Before I start, credit where credit is due. Everything below the first paragraph belongs to Greg Glassman, the founder of CrossFit. I’m just putting it into my own words.

Some of you have this T-shirt, our original. Logo on the front and the quote by Mark Rippetoe, a long-time weightlifting coach: “Strong people are harder to kill – and generally more useful.” The “more useful” part is trademark Rippetoe humor, but I’ve been thinking a lot lately about being “harder to kill.”

There are basically five ways you can die: chronic, kinetic, genetic, toxic, and microbic. Seventy percent of American deaths fall into the first category, chronic disease. These include obesity, coronary heart disease, Type 2 diabetes, stroke, some cancers and a few others that we can broadly attribute to the consistent choices one has made over a lifetime.

The other 30% of deaths in the U.S. are attributable to accidents, or bad luck. Kinetic: some trauma like you got in a car accident. Toxic: environmental toxins like lead poisoning. Genetic: disorders you are born with like cystic fibrosis. Microbic: bacterial infection or…wait for it…a virus.

As I write this, deaths in the United States from Covid-19 are approaching 50,000. In less than two months it is rocketing its way up to the leading cause of death in America.

Those that are being hit especially hard by the coronavirus are also those with another underlying chronic condition. This is no accident. (It also is not universally true…some young and fit people are dying and/or suffering badly.) These are people that the CDC considers to be at higher risk for severe illness.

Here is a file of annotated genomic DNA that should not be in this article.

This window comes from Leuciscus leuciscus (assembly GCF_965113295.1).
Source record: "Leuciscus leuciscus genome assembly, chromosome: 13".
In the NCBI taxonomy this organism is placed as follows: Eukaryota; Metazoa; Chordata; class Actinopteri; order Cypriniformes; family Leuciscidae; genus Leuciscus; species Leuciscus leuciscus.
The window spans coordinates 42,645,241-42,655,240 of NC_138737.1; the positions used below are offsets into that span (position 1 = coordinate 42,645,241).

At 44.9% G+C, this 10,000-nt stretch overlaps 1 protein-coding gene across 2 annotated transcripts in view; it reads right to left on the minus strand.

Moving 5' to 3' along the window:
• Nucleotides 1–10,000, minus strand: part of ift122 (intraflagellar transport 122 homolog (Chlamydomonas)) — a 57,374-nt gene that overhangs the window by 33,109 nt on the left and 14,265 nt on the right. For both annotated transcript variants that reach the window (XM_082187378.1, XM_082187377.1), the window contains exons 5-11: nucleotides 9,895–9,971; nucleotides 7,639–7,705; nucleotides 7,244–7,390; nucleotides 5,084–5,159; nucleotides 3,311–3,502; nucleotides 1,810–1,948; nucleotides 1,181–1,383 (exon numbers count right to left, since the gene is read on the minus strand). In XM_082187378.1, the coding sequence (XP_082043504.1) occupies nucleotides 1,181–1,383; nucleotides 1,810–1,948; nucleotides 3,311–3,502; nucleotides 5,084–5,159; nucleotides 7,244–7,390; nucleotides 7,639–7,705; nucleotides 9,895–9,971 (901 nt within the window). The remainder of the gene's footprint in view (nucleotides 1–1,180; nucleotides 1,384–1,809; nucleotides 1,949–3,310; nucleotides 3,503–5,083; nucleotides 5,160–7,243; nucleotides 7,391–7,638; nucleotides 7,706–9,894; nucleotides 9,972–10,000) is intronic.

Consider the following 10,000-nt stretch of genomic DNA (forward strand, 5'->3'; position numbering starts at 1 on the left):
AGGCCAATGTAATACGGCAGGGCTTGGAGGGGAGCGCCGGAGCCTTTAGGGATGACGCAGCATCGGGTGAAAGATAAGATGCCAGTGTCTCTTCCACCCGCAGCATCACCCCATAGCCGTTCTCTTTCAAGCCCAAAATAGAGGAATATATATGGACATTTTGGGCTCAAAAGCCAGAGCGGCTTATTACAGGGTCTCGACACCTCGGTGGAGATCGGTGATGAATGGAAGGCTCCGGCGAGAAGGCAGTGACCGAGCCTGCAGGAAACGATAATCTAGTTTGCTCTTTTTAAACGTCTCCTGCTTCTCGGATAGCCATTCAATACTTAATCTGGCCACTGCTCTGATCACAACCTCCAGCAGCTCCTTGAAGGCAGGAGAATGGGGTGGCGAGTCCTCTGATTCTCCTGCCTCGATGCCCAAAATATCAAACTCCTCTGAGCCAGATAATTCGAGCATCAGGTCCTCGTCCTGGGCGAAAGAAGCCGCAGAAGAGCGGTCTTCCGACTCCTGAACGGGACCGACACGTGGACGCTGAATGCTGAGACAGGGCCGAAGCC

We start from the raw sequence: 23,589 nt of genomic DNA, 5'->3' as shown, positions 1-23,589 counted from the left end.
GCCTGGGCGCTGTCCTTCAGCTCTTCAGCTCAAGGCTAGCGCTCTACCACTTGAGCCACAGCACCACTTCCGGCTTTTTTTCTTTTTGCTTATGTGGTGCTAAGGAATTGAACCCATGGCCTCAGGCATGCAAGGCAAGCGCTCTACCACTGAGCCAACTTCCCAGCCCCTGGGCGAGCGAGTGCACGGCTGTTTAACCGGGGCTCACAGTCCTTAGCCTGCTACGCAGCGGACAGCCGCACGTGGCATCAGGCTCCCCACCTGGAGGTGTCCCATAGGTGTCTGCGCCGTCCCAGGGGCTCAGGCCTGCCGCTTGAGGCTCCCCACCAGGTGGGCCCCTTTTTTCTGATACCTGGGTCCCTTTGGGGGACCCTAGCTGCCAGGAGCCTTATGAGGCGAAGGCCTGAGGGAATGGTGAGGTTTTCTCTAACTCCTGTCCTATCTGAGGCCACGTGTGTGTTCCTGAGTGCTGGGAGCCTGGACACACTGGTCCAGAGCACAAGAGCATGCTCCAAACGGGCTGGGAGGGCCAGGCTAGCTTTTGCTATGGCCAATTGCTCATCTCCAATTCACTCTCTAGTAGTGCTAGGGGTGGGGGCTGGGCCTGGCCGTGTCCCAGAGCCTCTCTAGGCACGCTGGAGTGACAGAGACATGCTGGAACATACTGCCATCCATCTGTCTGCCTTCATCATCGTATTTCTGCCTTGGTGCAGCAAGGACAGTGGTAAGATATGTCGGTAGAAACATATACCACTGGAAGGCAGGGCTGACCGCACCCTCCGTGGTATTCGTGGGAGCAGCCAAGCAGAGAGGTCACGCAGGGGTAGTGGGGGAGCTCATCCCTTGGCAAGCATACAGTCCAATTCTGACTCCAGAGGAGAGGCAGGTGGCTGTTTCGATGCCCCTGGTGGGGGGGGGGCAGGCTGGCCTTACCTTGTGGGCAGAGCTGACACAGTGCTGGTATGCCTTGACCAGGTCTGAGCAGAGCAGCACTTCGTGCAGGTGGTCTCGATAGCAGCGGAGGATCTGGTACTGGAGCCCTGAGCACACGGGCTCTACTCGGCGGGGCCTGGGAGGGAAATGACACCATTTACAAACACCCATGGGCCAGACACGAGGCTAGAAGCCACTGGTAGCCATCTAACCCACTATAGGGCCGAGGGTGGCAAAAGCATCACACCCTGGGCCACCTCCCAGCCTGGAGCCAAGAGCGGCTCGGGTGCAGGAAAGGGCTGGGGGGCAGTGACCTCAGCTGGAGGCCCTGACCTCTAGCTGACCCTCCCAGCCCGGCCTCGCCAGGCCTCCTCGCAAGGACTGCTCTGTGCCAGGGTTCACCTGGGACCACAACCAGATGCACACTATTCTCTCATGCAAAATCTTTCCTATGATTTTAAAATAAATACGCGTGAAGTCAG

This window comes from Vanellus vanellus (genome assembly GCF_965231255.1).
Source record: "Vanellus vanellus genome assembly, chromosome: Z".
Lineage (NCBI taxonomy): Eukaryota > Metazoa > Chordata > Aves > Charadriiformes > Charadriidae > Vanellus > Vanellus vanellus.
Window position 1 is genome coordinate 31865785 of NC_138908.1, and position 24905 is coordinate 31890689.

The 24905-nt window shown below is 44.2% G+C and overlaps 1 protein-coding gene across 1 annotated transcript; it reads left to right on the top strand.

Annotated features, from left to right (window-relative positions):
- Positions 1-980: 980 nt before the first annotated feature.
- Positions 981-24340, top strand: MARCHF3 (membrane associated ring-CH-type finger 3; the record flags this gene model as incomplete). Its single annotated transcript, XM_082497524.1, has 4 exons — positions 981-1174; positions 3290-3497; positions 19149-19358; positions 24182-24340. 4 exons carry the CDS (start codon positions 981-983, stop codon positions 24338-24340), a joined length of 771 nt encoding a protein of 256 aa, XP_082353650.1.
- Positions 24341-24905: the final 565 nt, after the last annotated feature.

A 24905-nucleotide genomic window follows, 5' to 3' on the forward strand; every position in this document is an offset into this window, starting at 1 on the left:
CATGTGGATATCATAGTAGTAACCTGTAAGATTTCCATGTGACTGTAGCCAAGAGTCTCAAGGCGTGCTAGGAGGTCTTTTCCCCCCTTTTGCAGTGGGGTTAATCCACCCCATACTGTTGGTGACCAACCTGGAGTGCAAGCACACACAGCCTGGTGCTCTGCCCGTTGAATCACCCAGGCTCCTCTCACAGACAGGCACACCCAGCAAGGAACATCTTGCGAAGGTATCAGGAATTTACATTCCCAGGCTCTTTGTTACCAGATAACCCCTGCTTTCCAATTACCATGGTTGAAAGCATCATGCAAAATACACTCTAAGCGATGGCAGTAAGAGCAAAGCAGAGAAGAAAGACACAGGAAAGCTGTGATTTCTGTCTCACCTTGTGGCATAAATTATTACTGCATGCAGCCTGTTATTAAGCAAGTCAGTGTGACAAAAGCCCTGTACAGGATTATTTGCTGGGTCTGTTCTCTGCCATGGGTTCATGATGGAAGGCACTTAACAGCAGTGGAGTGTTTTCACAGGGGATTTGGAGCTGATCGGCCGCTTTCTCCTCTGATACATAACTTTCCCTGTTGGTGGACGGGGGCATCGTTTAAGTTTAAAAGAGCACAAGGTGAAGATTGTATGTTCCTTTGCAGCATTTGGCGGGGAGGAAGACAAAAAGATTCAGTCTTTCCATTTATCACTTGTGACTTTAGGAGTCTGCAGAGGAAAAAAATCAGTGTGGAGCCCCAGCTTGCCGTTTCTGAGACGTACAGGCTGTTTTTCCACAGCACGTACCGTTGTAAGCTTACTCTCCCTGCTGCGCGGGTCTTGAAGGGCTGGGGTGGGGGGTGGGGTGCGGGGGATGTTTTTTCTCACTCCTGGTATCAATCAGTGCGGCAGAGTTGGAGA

CrossFit, since its inception, has been preaching that your fitness + luck = your health. If you are in a bad car accident, you are more likely to survive if you are fit. Same with toxic poisoning. There are genes that may or may not express based on your behavior with diet and exercise.

If you inhale the coronavirus today, in a week or two you will be grateful for whatever fitness you have banked. We have a coach to prove it. Unlike the virus, your level of fitness is something that is entirely under your control. You decide what to eat and how much. You decide what to drink and whether or not to smoke. You choose whether or not to exercise intensely several times a week. That’s non-medical health care, and you are your best provider of that.

As my friend and long-time triathlon training partner, Phil Bergman posted this week, “As we learn about our ability and capacity to fight the current public health challenge we can all benefit greatly from a true connection to our personal health and maintaining a fit lifestyle…Fitness is a life-long process and will serve you well if you respect its variability. Fitness is essential to good health. Health is integral to fitness. Aging is inevitable. Longevity is optional.”

At Second Wind, we have gotten pretty good at providing non-medical health care and we can certainly help you even now, but I’m not here to sell you a membership. I want you to value your fitness. Cherish it. Nurture it. No matter your age or your current condition, you can always work on making it better. Fit people are walking around this pandemic with an extra layer of body armor. They are stronger against this enemy.

And we’ve already established: strong people are harder to kill.